Note that these 1,531 subsidiaries by definition constituted a subsample of the 3,949 Danish firms that had foreign ultimate owners. This implies that another subsample of 3,949 − 1,531 = 2,418 Danish firms were directly owned by a foreign firm (which may be the ultimate owner itself or another foreign firm owned by the ultimate owner).
This requirement is imposed by Orbis in the determination of the GUO. On the other hand, it was not applied to the subsidiaries of the foreign firms in our sample. However, virtually all of these subsidiaries were 100 per cent owned, and we could find no clear difference between those that were 100 per cent owned and those that were partly owned.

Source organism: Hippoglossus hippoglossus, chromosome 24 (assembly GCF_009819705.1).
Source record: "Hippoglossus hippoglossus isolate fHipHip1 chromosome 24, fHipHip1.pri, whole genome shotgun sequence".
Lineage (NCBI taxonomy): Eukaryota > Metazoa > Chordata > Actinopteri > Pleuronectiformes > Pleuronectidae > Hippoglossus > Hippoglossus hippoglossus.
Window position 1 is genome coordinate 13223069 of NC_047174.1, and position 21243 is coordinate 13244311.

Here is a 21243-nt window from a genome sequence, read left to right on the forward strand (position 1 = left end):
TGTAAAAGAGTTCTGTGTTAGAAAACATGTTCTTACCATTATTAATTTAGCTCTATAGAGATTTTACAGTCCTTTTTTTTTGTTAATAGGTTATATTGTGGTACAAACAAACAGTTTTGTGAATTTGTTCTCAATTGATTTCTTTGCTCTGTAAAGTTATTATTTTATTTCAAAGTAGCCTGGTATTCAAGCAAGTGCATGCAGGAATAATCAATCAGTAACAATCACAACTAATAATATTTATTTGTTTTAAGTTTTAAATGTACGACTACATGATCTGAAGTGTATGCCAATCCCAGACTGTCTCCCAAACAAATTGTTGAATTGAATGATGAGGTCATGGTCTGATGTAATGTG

We also tested a distinction between developed and emerging markets, but the variation was too small, with 90 per cent of our observations being in developed markets. The only conclusion we could draw from this analysis was that developed markets were, not surprisingly even more strongly represented among GUO origins than among the target markets for the subsidiaries.
Interestingly, it seems that the national and international bridgehead roles are substitutes rather than complements: most bridgehead units tend to specialize in one or the other. Hence, capturing the scope of these roles by the logarithm of the number of national and foreign subsidiaries, respectively, there is a negative correlation of −0.21 between the national and international scope of the bridgehead units.